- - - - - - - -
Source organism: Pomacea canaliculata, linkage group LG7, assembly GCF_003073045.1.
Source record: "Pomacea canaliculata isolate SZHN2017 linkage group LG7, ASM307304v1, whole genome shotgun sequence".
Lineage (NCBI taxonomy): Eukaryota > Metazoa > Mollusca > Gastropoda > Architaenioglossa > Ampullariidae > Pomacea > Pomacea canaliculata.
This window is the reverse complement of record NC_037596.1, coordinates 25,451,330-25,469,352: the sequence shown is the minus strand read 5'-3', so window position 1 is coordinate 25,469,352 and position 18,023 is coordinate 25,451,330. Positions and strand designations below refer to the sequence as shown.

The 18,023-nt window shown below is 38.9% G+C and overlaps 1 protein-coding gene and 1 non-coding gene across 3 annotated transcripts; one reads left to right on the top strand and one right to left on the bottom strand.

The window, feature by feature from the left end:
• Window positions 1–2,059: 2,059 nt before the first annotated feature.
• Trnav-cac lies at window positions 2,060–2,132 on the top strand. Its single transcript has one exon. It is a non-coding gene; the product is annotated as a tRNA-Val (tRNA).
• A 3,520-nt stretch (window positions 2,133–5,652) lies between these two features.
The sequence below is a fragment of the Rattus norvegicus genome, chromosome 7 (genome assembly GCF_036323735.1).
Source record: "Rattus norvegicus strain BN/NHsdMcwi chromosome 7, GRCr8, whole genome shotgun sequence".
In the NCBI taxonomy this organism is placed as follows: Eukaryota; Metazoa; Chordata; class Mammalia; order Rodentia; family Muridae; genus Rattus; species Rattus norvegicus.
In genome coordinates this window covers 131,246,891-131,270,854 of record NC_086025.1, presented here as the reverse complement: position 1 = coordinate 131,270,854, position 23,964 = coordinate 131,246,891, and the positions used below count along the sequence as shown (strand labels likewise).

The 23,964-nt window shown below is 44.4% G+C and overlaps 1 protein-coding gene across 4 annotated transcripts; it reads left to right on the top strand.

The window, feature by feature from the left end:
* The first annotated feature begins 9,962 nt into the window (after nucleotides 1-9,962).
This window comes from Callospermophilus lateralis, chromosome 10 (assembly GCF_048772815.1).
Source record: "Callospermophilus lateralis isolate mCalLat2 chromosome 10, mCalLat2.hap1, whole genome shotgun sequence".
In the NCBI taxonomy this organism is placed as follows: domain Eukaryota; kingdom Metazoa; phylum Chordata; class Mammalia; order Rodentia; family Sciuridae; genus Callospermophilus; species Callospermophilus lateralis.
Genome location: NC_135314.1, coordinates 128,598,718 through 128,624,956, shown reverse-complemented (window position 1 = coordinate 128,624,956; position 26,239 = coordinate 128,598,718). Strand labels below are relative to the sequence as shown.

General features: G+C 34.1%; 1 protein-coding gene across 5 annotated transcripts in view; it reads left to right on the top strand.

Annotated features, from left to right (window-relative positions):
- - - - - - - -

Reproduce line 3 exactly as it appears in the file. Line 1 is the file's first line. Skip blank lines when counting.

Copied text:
Lineage (NCBI taxonomy): Eukaryota > Metazoa > Mollusca > Gastropoda > Architaenioglossa > Ampullariidae > Pomacea > Pomacea canaliculata.